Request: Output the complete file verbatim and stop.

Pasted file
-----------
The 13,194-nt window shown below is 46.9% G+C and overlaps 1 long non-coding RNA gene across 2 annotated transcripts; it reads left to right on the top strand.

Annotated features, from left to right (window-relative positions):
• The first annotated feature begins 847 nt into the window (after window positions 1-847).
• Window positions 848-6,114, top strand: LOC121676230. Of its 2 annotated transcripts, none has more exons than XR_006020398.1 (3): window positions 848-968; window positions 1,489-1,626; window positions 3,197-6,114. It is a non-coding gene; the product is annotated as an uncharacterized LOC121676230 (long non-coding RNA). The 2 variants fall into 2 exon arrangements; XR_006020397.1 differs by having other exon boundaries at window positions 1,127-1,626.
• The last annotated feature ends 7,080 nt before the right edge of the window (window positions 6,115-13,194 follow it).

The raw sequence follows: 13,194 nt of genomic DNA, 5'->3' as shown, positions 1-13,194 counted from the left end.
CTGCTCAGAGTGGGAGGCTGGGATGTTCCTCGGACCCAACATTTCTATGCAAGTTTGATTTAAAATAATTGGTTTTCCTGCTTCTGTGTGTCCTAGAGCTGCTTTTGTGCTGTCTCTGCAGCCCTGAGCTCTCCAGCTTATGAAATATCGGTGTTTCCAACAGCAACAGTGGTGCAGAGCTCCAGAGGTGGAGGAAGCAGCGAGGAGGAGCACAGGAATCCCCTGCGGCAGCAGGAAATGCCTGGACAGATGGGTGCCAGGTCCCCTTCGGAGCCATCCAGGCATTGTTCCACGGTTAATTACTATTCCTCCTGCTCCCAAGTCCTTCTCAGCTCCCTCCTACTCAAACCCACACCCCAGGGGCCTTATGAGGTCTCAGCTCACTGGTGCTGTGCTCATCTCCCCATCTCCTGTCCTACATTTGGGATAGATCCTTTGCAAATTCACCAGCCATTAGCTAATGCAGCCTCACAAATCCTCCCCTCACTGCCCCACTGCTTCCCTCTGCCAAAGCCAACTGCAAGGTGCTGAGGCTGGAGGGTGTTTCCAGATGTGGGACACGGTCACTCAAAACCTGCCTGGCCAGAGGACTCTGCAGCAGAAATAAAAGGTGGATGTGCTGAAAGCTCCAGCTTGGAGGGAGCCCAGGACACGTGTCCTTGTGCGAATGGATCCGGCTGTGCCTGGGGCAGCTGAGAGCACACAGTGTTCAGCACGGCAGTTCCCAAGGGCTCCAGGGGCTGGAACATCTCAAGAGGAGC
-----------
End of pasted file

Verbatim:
The 13,194-nt window shown below is 46.9% G+C and overlaps 1 long non-coding RNA gene across 2 annotated transcripts; it reads left to right on the top strand.

Annotated features, from left to right (window-relative positions):
• The first annotated feature begins 847 nt into the window (after window positions 1-847).
• Window positions 848-6,114, top strand: LOC121676230. Of its 2 annotated transcripts, none has more exons than XR_006020398.1 (3): window positions 848-968; window positions 1,489-1,626; window positions 3,197-6,114. It is a non-coding gene; the product is annotated as an uncharacterized LOC121676230 (long non-coding RNA). The 2 variants fall into 2 exon arrangements; XR_006020397.1 differs by having other exon boundaries at window positions 1,127-1,626.
• The last annotated feature ends 7,080 nt before the right edge of the window (window positions 6,115-13,194 follow it).

The raw sequence follows: 13,194 nt of genomic DNA, 5'->3' as shown, positions 1-13,194 counted from the left end.
CTGCTCAGAGTGGGAGGCTGGGATGTTCCTCGGACCCAACATTTCTATGCAAGTTTGATTTAAAATAATTGGTTTTCCTGCTTCTGTGTGTCCTAGAGCTGCTTTTGTGCTGTCTCTGCAGCCCTGAGCTCTCCAGCTTATGAAATATCGGTGTTTCCAACAGCAACAGTGGTGCAGAGCTCCAGAGGTGGAGGAAGCAGCGAGGAGGAGCACAGGAATCCCCTGCGGCAGCAGGAAATGCCTGGACAGATGGGTGCCAGGTCCCCTTCGGAGCCATCCAGGCATTGTTCCACGGTTAATTACTATTCCTCCTGCTCCCAAGTCCTTCTCAGCTCCCTCCTACTCAAACCCACACCCCAGGGGCCTTATGAGGTCTCAGCTCACTGGTGCTGTGCTCATCTCCCCATCTCCTGTCCTACATTTGGGATAGATCCTTTGCAAATTCACCAGCCATTAGCTAATGCAGCCTCACAAATCCTCCCCTCACTGCCCCACTGCTTCCCTCTGCCAAAGCCAACTGCAAGGTGCTGAGGCTGGAGGGTGTTTCCAGATGTGGGACACGGTCACTCAAAACCTGCCTGGCCAGAGGACTCTGCAGCAGAAATAAAAGGTGGATGTGCTGAAAGCTCCAGCTTGGAGGGAGCCCAGGACACGTGTCCTTGTGCGAATGGATCCGGCTGTGCCTGGGGCAGCTGAGAGCACACAGTGTTCAGCACGGCAGTTCCCAAGGGCTCCAGGGGCTGGAACATCTCAAGAGGAGC